Dear Editor,

My name is Teresa Williams León. I am writing on behalf of my 84-year-old father, a Veteran of the Armed Forces, who served 21 years in the U.S. Air Force and another 20 years afterward as a U.S. Navy civilian. This past Memorial Day we honored those who died serving our country, giving the ultimate sacrifice. There are many Veterans today, those among us who are still living, and should not be forgotten. My father lived in Santa Monica for the past several years and goes to WISE & Healthy Aging in Santa Monica (on 4th street).

I have been an adjunct faculty member at Santa Monica College since 1991 so my family’s ties to the beautiful community of Santa Monica are strong. I write to you today as an advocate for my father and for his peers, as many of our elders do not have access to voice their concerns.

During this difficult period, I understand how budgetarily and economically city councils across our state are having to make tough choices. I am writing to make a strong plea to urge the Council *not* to cut social service programs — especially for our elders/seniors, those like my father.

My father has suffered from major depressive disorder, as a result of his service in the military and sacrifice. One of his joys in life since he can no longer play his beloved softball or drive has been to go to WISE & Healthy Aging in Santa Monica, to participate in their well-planned, well-researched activities, to enjoy their healthy meals, and to dance and sing with the kind and caring staff and other seniors. WISE & Healthy Aging has been an amazing program for those like my father.

Our elders, our seniors and our Veterans have served and contributed to our communities and our society at large. It is no wonder our elders of this generation have been termed,”The Greatest Generation!” My father served in Korea, Japan and Vietnam and has the emotional scars to show for his service. As our elders are growing older and living out the last years and decades of their lives, I strongly believe, we owe it to them to make their lives just a little bit warmer, kinder, and meaningful. That is the *least* we can do. WISE & Healthy Aging is one such program and facility that offers our elders the respect, the kindness, the joy, and the meaningfulness in their lives they so deserve –with sound, solid, well-rounded programming.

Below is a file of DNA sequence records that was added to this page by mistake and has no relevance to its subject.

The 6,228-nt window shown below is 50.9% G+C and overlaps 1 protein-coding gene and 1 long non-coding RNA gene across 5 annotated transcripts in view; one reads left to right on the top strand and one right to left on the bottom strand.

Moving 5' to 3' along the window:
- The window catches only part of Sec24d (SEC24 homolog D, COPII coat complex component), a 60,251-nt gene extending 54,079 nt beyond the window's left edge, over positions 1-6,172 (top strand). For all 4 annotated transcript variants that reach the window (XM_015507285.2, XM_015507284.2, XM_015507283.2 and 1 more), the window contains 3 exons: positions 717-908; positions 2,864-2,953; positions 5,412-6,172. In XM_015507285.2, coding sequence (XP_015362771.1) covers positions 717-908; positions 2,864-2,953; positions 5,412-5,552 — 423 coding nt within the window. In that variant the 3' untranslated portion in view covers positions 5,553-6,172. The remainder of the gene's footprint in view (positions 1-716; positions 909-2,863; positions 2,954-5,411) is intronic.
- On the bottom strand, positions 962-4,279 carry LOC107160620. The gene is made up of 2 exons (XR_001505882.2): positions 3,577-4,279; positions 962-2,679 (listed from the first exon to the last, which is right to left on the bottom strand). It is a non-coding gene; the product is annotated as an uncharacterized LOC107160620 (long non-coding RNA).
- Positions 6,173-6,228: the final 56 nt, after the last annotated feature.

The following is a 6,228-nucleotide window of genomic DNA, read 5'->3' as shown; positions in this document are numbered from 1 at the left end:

As my father has aged, I see this once strong and fearless former Air Force Technical – Sergeant (USAF TSGT) and skillful softball player become more weary, doubtful and scared of the world he lives in. During the Covid-19 pandemic, *all of us* regardless of our age and profession are feeling afraid and experiencing uncertainty, but the most vulnerable among us are feeling this fear, uncertainty and doubt in a more intensified and heightened way. And so having a place like WISE & Healthy Aging is a gift for our elder parents and grandparents. This is why I was compelled to speak out, to ask that there be no cuts to funding programs for our elders and seniors who deserve to spend their remaining time on this earth with care, love, and dignity. Thinking of my father and the other vulnerable elders –especially our Veterans– who are at risk, I cannot stay quiet.

We need to protect these social service programs with ample funding so those doing this work (i.e. care-taking and creating restorative programming for our elders and their well-being) — truly the work of angels– can continue and thrive.

My honest plea is to urge the City Council to “increase” funding and expand programming, not to cut it. However, I understand, the looming economic crisis this pandemic is causing. So, if the Council can not increase the funding for programs for our elders and those who most need it, at the least please keep this funding and programming as is without cutting any of them. I am reminded of the Dalai Lama’s poignant statement, “Our prime purpose in this life is to help others. And if you can’t help them, at least don’t hurt them.”

Please don’t hurt those like my 84-year-old father by cutting social service funding to programs such as WISE & Healthy Aging. I plead and urge the City Council, at the least, to keep these “safety net” programs funded.

Teresa Williams León, PhD

Adjunct Faculty in Sociology, Santa Monica College

and Professor, Department of Asian American Studies & Department of Central American Studies, College of Humanities, California State University Northridge


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